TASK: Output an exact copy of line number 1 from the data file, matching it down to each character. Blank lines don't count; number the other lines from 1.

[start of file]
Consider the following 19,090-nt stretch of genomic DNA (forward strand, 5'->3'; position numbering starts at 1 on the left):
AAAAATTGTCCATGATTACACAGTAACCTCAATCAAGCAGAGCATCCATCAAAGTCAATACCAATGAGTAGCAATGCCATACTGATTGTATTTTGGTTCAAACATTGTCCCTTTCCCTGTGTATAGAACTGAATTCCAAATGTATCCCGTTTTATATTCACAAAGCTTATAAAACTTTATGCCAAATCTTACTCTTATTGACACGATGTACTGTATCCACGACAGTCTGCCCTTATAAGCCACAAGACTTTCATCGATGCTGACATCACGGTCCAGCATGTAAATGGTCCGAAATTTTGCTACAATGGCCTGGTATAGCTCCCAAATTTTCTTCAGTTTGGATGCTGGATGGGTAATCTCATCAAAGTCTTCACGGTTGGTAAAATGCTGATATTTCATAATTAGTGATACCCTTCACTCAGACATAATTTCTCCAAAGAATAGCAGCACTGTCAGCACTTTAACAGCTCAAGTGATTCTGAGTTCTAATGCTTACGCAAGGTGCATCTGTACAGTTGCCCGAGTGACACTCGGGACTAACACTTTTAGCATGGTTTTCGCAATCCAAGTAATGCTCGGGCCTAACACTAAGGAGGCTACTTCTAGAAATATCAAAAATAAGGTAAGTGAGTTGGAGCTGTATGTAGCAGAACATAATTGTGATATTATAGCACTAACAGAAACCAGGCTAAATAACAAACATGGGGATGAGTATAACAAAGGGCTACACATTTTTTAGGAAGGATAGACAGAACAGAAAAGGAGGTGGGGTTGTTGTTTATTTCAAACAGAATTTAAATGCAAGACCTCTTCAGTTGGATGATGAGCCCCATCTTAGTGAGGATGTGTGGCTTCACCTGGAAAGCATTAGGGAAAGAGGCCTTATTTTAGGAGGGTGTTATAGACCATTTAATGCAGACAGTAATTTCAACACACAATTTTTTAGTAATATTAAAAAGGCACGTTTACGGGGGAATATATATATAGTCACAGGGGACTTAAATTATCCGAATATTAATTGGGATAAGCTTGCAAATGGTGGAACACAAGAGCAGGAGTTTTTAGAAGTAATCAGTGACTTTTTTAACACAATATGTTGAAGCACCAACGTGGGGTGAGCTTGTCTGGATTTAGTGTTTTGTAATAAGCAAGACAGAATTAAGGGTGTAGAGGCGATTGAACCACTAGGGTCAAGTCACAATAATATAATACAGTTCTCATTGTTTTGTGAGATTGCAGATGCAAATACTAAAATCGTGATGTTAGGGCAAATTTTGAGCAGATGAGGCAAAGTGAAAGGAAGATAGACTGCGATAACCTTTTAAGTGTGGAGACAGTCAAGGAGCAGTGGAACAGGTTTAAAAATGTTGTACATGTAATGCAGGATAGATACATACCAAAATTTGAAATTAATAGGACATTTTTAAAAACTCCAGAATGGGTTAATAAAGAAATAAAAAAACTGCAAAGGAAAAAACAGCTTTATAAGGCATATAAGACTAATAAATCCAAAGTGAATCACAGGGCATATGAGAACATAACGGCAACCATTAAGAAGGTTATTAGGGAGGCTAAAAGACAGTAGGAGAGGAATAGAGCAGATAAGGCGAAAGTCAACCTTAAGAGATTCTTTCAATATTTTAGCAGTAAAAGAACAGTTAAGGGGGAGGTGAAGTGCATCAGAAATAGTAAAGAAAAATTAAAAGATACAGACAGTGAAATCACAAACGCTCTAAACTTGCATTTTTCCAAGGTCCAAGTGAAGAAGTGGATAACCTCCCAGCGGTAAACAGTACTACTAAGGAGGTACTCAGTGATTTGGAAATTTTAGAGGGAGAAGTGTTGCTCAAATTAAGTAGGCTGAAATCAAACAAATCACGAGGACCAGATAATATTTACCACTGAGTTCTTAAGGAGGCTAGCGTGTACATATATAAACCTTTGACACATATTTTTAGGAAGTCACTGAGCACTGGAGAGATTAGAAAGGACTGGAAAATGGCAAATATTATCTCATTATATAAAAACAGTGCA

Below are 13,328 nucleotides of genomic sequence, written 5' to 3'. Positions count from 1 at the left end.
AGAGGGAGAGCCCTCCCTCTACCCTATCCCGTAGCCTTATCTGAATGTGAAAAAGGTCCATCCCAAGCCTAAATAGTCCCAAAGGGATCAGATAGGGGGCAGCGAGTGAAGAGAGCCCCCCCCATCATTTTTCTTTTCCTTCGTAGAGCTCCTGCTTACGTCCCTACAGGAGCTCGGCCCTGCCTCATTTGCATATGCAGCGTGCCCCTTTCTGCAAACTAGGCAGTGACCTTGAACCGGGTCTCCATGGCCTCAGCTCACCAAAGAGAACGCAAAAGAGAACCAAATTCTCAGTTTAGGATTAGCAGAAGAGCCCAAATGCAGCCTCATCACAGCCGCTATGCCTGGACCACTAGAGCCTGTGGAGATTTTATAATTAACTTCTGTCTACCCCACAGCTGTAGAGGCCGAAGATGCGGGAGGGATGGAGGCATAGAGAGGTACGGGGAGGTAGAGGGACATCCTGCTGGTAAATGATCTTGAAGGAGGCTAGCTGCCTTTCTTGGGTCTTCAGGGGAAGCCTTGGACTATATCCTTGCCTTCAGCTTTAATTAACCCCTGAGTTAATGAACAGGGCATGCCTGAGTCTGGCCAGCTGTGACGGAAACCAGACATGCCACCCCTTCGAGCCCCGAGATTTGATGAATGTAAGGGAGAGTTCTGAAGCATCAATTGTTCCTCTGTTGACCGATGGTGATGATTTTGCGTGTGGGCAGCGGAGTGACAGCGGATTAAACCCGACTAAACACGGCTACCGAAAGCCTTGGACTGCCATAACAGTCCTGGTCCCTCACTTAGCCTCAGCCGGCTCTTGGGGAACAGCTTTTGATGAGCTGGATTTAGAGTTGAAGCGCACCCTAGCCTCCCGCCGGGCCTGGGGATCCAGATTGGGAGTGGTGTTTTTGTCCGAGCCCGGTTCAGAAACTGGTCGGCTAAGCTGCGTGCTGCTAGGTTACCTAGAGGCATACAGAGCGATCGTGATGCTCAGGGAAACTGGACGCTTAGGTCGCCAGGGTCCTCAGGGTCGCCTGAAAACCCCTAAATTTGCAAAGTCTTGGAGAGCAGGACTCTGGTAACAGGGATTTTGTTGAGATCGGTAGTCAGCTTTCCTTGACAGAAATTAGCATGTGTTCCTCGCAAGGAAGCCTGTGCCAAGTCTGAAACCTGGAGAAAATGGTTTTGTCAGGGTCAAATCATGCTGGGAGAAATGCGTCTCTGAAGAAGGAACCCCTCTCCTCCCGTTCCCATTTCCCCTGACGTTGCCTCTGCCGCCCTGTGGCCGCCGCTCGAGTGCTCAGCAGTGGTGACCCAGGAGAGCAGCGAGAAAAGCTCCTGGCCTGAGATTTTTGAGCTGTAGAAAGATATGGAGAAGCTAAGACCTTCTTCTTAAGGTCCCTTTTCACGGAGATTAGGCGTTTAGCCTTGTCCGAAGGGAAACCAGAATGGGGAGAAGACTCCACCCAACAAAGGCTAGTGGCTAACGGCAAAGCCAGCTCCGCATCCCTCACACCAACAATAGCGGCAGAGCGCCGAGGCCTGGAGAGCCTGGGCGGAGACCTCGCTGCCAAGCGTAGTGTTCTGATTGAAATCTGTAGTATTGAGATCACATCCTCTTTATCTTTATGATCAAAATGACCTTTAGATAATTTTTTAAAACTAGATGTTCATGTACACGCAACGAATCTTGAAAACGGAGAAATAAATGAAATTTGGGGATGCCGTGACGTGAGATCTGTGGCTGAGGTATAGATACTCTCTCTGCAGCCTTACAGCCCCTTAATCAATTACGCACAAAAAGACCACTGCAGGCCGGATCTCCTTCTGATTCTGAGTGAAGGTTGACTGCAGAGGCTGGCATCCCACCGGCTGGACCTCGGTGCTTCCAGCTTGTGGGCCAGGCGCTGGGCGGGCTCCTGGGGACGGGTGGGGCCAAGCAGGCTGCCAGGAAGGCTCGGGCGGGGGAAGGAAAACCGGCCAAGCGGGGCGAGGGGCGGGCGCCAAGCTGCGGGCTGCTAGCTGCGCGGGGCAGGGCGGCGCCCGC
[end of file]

Consider the following 19,090-nt stretch of genomic DNA (forward strand, 5'->3'; position numbering starts at 1 on the left):